The conditions of our roads in Zambia is of serious concern and has the potential to have a negative effect on our economy.
During the Patriotic Front (PF) administration, a night ban on movement of heavy goods trucks was instituted due to rampant accidents.
However, the movement of the trucks was not the only cause of road crashes.
In other countries like South Africa and Botswana, trucks move 24 hours – except on weekends.
And yet accidents during the night are rare.
The cause of accidents in Zambia is mainly due to the poor condition of our roads, not the night.
Moreover, limiting movement of trucks is also limiting progress of the economy.
Mines and other productive sectors of the economy need to work 24 hours a day and seven days a week.
This means trucks must be there to ferry products.
If you institute a night ban on the movement of heavy goods vehicles, it means at some point, production must halt.
This is the reason why in developed countries, authorities would not allow movement of heavy goods vehicles to halt at any particular time; even during serious pandemics such as COVID-19.
Instead, they would rather devise a mechanism of ensuring that there is constant movement of goods.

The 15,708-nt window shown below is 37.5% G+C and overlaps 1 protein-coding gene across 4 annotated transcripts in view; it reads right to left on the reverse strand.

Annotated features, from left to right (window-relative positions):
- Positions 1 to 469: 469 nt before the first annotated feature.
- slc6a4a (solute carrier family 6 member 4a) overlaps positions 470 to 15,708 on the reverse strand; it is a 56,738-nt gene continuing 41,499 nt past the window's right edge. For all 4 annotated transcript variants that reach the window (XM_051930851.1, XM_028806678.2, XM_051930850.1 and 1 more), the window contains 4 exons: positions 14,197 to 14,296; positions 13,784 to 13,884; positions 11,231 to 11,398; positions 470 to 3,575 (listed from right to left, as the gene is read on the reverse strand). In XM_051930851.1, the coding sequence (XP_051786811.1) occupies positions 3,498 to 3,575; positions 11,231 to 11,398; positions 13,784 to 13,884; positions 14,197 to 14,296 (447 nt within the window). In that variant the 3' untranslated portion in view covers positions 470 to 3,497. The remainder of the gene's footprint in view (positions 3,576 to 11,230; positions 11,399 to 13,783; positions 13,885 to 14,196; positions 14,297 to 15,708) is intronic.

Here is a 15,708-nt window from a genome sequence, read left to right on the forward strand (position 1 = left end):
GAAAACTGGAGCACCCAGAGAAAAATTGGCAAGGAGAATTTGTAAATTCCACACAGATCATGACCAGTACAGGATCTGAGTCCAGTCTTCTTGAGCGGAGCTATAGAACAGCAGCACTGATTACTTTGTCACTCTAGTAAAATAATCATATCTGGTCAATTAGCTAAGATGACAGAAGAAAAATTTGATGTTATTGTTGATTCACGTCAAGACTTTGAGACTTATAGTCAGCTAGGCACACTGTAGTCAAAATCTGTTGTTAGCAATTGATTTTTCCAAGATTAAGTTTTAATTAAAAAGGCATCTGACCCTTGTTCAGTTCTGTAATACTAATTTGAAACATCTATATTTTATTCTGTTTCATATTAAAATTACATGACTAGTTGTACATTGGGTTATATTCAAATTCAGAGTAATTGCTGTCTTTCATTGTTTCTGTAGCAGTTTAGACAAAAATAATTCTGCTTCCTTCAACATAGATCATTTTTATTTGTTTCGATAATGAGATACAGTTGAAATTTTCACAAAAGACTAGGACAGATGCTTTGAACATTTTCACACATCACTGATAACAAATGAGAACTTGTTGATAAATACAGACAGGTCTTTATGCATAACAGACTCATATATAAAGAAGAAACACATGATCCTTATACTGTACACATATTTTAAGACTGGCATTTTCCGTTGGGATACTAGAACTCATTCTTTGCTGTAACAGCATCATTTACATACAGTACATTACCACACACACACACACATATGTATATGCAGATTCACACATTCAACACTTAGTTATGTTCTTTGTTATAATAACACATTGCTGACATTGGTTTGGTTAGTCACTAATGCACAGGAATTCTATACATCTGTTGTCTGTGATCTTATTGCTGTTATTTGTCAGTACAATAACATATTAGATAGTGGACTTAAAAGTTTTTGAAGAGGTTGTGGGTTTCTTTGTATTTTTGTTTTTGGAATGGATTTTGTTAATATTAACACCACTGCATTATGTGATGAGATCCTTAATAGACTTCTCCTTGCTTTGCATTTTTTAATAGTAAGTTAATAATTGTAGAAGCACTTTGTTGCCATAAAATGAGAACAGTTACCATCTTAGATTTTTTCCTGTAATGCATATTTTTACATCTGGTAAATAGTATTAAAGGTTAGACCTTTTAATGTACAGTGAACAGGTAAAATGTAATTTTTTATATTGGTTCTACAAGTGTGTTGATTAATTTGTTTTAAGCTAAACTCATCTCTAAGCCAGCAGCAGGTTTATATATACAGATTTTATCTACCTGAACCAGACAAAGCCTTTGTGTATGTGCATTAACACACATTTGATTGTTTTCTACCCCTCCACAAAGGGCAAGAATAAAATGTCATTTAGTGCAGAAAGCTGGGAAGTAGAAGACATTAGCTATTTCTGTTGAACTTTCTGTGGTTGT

Therefore, they invest heavily in the road infrastructure.
But if accidents continue, they would blame it on fatigue and as a result, introduce logbooks or shifts for drivers.
For example, whilst doing local deliveries in South Africa, we used to have day and night shifts which started at 06:00 hours in the morning or 18:00 hours in the evening.
However, in Zambia, even that can never reduce accidents because the roads are very dangerous regardless of what time of the day you are driving.
This calls for the emergency rehabilitation of our roads and that requires a lot of money.
But the current debt crisis in which the PF left the country does not permit us to rebuild the roads.
So, what do we do?
We need to do something about it.
This is where Public Private Partnership (PPP) comes in.
There are individuals and institutions that are wiling to help us out as long as there is a stable political atmosphere and zero tolerance on corruption.
With transparency, there are partners who can bring in the required resources for the roads, a number of which can have tollgates installed.
We can end up having European standard roads in Zambia which can allow our economy to move 24/7.
It is for this reason that I am particularly calling on the United Party for National Development (UPND) Government in Zambia to be vigilant when selecting private partners in the construction of our roads.
Where there is transparency, PPP is an alternative way of mitigating poor infrastructure, especially roads, owing to lack of funds.
Private partners would be interested to invest in Zambia because being a land-linked country, it handles a lot of traffic, such as cargo, that has to pass through to and from the Democratic Republic of Congo (DRC) and other African countries.
Besides, the political atmosphere is now very conducive especially to foreign owned companies.
Andrew K Kabaghe
SADC Truck Drivers Association of Zambia